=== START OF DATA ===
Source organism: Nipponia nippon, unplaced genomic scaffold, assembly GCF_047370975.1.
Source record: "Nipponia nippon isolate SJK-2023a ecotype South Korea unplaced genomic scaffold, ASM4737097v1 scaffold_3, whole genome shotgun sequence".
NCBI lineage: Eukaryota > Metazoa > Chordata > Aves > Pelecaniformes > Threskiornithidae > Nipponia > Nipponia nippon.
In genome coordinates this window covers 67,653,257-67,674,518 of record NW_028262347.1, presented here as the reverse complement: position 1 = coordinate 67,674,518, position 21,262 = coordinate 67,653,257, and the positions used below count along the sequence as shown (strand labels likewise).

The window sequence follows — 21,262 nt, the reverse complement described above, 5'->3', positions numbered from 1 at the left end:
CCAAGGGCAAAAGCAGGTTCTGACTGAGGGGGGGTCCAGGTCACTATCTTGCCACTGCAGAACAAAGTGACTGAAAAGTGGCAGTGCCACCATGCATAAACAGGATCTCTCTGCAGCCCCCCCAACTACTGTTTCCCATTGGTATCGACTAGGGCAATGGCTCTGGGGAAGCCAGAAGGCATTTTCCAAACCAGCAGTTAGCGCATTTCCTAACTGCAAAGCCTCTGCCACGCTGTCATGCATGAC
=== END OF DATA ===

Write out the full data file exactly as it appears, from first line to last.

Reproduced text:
Source organism: Nipponia nippon, unplaced genomic scaffold, assembly GCF_047370975.1.
Source record: "Nipponia nippon isolate SJK-2023a ecotype South Korea unplaced genomic scaffold, ASM4737097v1 scaffold_3, whole genome shotgun sequence".
NCBI lineage: Eukaryota > Metazoa > Chordata > Aves > Pelecaniformes > Threskiornithidae > Nipponia > Nipponia nippon.
In genome coordinates this window covers 67,653,257-67,674,518 of record NW_028262347.1, presented here as the reverse complement: position 1 = coordinate 67,674,518, position 21,262 = coordinate 67,653,257, and the positions used below count along the sequence as shown (strand labels likewise).

The window sequence follows — 21,262 nt, the reverse complement described above, 5'->3', positions numbered from 1 at the left end:
CCAAGGGCAAAAGCAGGTTCTGACTGAGGGGGGGTCCAGGTCACTATCTTGCCACTGCAGAACAAAGTGACTGAAAAGTGGCAGTGCCACCATGCATAAACAGGATCTCTCTGCAGCCCCCCCAACTACTGTTTCCCATTGGTATCGACTAGGGCAATGGCTCTGGGGAAGCCAGAAGGCATTTTCCAAACCAGCAGTTAGCGCATTTCCTAACTGCAAAGCCTCTGCCACGCTGTCATGCATGAC